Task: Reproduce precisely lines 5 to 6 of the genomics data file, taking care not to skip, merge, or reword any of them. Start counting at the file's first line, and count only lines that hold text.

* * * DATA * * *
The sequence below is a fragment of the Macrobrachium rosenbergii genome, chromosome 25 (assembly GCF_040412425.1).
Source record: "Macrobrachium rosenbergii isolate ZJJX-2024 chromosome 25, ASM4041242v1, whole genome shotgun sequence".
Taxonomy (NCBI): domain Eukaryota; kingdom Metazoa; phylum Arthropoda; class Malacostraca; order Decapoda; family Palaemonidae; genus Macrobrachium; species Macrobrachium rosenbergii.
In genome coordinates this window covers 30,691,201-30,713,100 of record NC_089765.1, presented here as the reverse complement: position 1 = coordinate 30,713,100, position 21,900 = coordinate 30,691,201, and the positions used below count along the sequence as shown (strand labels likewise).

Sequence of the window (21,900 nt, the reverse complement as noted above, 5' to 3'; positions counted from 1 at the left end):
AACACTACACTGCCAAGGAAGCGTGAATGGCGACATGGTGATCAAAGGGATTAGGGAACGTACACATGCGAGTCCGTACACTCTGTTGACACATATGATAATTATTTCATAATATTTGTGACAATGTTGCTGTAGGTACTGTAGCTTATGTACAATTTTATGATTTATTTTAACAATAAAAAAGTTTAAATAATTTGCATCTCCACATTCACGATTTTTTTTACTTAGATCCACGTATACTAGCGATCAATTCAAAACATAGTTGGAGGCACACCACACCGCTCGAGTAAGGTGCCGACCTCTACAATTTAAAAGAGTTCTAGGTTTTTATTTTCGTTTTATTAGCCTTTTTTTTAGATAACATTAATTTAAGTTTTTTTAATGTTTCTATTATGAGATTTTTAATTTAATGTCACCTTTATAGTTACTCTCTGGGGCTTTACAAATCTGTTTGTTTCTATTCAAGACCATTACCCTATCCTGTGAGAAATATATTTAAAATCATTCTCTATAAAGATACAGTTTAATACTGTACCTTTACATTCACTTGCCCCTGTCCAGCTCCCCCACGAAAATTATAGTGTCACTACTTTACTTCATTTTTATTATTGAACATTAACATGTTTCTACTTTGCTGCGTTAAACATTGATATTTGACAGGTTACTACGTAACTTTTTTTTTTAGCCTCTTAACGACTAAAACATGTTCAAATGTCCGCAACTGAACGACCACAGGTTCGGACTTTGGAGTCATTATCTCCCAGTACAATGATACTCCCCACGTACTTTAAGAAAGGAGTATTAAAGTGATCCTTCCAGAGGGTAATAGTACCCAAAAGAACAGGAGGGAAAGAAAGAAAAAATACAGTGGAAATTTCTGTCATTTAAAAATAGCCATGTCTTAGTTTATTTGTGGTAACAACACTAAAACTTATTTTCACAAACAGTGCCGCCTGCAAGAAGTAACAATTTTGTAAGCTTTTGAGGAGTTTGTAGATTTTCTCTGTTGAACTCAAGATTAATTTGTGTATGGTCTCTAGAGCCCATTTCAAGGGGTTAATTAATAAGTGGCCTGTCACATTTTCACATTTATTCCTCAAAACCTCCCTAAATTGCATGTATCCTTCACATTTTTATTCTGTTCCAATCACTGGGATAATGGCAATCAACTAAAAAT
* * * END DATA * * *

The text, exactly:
Sequence of the window (21,900 nt, the reverse complement as noted above, 5' to 3'; positions counted from 1 at the left end):
AACACTACACTGCCAAGGAAGCGTGAATGGCGACATGGTGATCAAAGGGATTAGGGAACGTACACATGCGAGTCCGTACACTCTGTTGACACATATGATAATTATTTCATAATATTTGTGACAATGTTGCTGTAGGTACTGTAGCTTATGTACAATTTTATGATTTATTTTAACAATAAAAAAGTTTAAATAATTTGCATCTCCACATTCACGATTTTTTTTACTTAGATCCACGTATACTAGCGATCAATTCAAAACATAGTTGGAGGCACACCACACCGCTCGAGTAAGGTGCCGACCTCTACAATTTAAAAGAGTTCTAGGTTTTTATTTTCGTTTTATTAGCCTTTTTTTTAGATAACATTAATTTAAGTTTTTTTAATGTTTCTATTATGAGATTTTTAATTTAATGTCACCTTTATAGTTACTCTCTGGGGCTTTACAAATCTGTTTGTTTCTATTCAAGACCATTACCCTATCCTGTGAGAAATATATTTAAAATCATTCTCTATAAAGATACAGTTTAATACTGTACCTTTACATTCACTTGCCCCTGTCCAGCTCCCCCACGAAAATTATAGTGTCACTACTTTACTTCATTTTTATTATTGAACATTAACATGTTTCTACTTTGCTGCGTTAAACATTGATATTTGACAGGTTACTACGTAACTTTTTTTTTTAGCCTCTTAACGACTAAAACATGTTCAAATGTCCGCAACTGAACGACCACAGGTTCGGACTTTGGAGTCATTATCTCCCAGTACAATGATACTCCCCACGTACTTTAAGAAAGGAGTATTAAAGTGATCCTTCCAGAGGGTAATAGTACCCAAAAGAACAGGAGGGAAAGAAAGAAAAAATACAGTGGAAATTTCTGTCATTTAAAAATAGCCATGTCTTAGTTTATTTGTGGTAACAACACTAAAACTTATTTTCACAAACAGTGCCGCCTGCAAGAAGTAACAATTTTGTAAGCTTTTGAGGAGTTTGTAGATTTTCTCTGTTGAACTCAAGATTAATTTGTGTATGGTCTCTAGAGCCCATTTCAAGGGGTTAATTAATAAGTGGCCTGTCACATTTTCACATTTATTCCTCAAAACCTCCCTAAATTGCATGTATCCTTCACATTTTTATTCTGTTCCAATCACTGGGATAATGGCAATCAACTAAAAAT